Western Canadian feeder cattle prices took a break from the upward trend and traded on a softer tone last week. Adverse wet weather in the most regions had buyers discounting the market as they factor in feedlot inefficiencies.
At the same time, the Alberta slaughter market was steady to $2 higher, limiting the slippage in replacement cattle. Steers weighing just over 700 pounds brought back $135 per hundredweight (cwt) in central Alberta; the same type of cattle in central Saskatchewan sold for $130/cwt; and Manitoba averaged $125/cwt for lighter seven-weight cattle.
Lightweight feeder cattle remain hot with limited supplies available from now until fall. However, backgrounding operators will have larger volumes of 700- to 900-pound cattle available over the next month.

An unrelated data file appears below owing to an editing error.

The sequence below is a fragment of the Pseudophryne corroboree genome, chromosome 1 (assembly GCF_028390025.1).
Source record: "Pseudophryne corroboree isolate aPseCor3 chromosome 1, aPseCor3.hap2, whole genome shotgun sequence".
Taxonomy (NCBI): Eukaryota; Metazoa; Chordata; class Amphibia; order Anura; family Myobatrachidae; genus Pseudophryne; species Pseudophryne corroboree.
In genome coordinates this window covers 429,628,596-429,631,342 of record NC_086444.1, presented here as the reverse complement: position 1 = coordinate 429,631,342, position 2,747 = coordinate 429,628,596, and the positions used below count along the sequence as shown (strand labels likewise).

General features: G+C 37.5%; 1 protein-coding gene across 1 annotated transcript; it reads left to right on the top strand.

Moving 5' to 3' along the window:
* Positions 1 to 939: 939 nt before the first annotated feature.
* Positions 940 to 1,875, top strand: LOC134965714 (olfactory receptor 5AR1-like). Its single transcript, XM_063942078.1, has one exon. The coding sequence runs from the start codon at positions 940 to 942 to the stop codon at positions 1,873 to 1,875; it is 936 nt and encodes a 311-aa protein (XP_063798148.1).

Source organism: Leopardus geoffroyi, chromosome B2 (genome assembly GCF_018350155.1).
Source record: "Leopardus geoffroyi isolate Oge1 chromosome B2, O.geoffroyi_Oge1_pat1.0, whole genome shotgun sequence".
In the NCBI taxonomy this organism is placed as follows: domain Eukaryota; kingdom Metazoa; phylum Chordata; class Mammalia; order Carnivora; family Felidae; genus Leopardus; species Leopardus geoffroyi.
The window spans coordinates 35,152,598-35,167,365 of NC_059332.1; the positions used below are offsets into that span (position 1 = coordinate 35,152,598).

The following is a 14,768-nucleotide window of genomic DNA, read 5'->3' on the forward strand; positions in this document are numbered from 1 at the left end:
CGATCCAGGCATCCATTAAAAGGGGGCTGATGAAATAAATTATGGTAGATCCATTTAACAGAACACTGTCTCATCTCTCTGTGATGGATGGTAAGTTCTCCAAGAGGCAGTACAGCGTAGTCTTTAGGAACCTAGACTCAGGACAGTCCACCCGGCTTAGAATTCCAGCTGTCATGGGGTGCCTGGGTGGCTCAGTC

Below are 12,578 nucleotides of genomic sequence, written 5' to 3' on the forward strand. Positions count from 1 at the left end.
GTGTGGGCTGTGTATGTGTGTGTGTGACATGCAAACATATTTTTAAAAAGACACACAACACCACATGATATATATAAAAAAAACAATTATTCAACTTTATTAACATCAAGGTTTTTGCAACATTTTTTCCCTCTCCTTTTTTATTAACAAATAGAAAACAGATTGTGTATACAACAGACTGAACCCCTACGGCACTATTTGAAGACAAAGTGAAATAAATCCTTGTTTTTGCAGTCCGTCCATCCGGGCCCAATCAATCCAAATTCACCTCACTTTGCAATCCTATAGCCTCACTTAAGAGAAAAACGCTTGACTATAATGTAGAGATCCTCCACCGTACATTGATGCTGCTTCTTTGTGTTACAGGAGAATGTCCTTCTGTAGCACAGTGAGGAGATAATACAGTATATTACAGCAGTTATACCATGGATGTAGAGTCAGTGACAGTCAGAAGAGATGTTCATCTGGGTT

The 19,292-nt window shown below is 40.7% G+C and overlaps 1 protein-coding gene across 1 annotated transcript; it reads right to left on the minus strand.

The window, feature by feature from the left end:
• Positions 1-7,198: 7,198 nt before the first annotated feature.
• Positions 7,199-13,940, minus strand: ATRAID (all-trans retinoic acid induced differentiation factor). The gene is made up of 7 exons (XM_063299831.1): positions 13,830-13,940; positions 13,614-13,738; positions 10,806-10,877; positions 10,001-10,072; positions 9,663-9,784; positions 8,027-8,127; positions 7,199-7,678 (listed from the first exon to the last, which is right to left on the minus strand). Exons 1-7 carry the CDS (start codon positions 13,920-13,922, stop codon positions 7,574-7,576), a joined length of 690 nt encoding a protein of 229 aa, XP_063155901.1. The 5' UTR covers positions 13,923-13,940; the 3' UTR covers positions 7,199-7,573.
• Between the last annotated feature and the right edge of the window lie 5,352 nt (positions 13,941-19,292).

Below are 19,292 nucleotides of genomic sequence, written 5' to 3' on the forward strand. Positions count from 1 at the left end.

Demand for grass cattle slowed last week, but will pick up in late April. Most pastures are still covered in snow and it will be early May before sufficient growth is available. Alberta and Saskatchewan temperatures are expected to be eight to 10 degrees below normal over the next 15 days, limiting the spring melt.
U.S. slaughter cow prices surged $8/cwt last week, selling in the range of $83-$93/cwt. Cow-calf producers on both sides of the border appear to be liquidating older stock and bidding up the bred heifer market to modernize the herd. I still feel there is further upside in the heifer market for herd replacement. Strong prices for beef cow replacements will be a major factor supporting the feeder market over the next six to eight months. The feeder market is functioning to encourage expansion.
— Jerry Klassen is a commodity market analyst in Winnipeg and maintains an interest in the family feedlot in southern Alberta. He writes an in-depth biweekly commentary, Canadian Feedlot and Cattle Market Analysis, for feedlot operators in Canada. He can be reached by email at [email protected] or at 204-287-8268 for questions or comments.